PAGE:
Effect of Globalisation on Poverty Alleviation

Globalisation Boon or Bane

The role of globalisation in alleviating poverty has been subject to extreme and recurrent debate as the pro-globalisation (Globalism) movement propound which it has helped many countries such as India and China to reduce poverty[1], the alter-globalist have denounced globalisation as an unfair development that has increased poverty and widen inequality between your rich and the indegent. When we discuss globalisation we mean it is an activity that is occurring where national economies, societies are being integrated into a global network of communication and trade. The integration of regional economies in the international economy is little by little being done through the liberalisation of trade, capital flows, migration and the spread of technology. The primary drivers of globalisation are shown in the diagram below.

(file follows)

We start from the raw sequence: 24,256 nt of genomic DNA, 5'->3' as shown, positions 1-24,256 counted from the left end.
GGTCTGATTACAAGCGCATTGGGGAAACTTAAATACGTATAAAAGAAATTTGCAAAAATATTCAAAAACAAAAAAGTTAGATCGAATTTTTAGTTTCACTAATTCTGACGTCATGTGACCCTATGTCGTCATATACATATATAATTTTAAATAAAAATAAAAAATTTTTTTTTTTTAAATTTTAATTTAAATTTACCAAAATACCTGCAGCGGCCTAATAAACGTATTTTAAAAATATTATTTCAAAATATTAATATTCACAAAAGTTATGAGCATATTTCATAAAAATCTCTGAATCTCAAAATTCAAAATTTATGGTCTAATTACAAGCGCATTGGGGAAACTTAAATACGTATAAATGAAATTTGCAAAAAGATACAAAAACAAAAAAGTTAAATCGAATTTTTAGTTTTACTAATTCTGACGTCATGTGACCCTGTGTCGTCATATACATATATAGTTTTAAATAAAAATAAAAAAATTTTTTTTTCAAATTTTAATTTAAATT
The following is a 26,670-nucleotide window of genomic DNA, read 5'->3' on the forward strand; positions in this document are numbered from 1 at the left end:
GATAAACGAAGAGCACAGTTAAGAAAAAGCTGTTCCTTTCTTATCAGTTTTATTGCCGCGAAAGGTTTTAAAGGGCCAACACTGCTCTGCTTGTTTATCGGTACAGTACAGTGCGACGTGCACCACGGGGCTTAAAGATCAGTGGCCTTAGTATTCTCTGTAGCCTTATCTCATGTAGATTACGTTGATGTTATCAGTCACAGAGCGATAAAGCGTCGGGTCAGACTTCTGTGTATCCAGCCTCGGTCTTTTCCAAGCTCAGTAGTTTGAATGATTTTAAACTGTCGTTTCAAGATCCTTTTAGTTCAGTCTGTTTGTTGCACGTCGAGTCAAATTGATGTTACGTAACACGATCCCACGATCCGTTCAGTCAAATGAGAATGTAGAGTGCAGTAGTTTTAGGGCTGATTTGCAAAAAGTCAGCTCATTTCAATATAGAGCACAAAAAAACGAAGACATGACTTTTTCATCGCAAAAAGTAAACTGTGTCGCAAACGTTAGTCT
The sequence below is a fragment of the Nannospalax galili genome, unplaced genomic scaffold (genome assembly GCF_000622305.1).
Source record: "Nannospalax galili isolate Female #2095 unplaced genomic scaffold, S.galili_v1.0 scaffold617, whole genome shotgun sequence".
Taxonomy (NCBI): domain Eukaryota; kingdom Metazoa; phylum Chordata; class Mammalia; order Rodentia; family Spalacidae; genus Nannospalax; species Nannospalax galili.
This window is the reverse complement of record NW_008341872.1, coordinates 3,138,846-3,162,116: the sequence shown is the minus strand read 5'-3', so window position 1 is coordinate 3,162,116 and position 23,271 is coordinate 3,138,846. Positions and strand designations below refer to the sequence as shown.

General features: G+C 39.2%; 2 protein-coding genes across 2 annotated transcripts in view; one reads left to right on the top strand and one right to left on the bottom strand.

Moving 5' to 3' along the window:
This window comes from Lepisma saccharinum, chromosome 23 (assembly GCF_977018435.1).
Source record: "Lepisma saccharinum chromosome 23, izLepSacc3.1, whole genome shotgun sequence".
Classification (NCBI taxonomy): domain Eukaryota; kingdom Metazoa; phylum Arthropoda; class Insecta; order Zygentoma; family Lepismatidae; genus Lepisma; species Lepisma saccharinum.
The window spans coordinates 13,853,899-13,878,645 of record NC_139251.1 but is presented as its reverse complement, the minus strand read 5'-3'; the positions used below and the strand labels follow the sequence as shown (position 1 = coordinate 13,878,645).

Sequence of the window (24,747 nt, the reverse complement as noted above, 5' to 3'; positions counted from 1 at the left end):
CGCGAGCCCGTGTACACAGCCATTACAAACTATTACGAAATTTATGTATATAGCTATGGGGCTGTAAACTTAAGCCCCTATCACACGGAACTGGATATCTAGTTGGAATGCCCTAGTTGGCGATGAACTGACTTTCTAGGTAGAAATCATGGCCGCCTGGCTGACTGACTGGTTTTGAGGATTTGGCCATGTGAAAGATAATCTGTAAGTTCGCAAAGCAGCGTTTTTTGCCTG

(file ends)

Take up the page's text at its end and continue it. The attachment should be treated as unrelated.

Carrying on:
Economic globalisation revolves mainly around the thought of liberalising trade and capital flows, this proposal is inspired from J. Williamson set of ten financial policies advice known as the "Washington Consensus". Free trade refers to removing government erected barriers such as tariffs and quotas to facilitate trade which in line with the theory of comparative advantage allows both the buyer and seller to make gains. The arguments towards trade liberalisation are that this spurs innovation which eventually benefits the buyer. In times where organizations have to compete with local and foreign competitors innovating and producing at the cheapest possible cost is essential if the firm wants to retain customers. When the government has protectionist tendencies i. e. close down or restrict access to the marketplace it is clearly done at the expense of consumers who are charged higher price. A free from exemplory case of protectionism in Russia is the increase in tariffs by 15% on car imports which is believed to be a strategy to weaken the demand for import cars and boost up the demand for Russian cars to help the neighborhood car industry making car of poorer quality hence the client loose. Furthermore the Europe CAP spent a staggering 49. 8 billion in subsidies to safeguard its agricultural sector which employs less than 5% of EU population which plainly shows an inefficient allocation of resources. Free trade can also increase a country's output and stimulate financial growth for example in the aftermath of joining the NAFTA Mexico experienced a surge in its export by 12. 5% from 1995-2000. Economic freedom is promoted with trade liberalisation because freer trade escalates the consumer options and the positive outcome is that customer sovereignty triumphs. Additionally it is propounded that free trade helps in propagating democratic values because in a country where there is absolutely no rule of law i. e. contracts can't be enforced and investor protection is also poor this will deter foreign investors and hindering economical development. Freedom house state that "the most economically open countries are three times more likely to take pleasure from full political and civil freedoms as those that are economically closed". Finally it is believed by many economists that slashing trade barriers would boost the world economy by $613 billion[2] equivalent to the Canadian economy.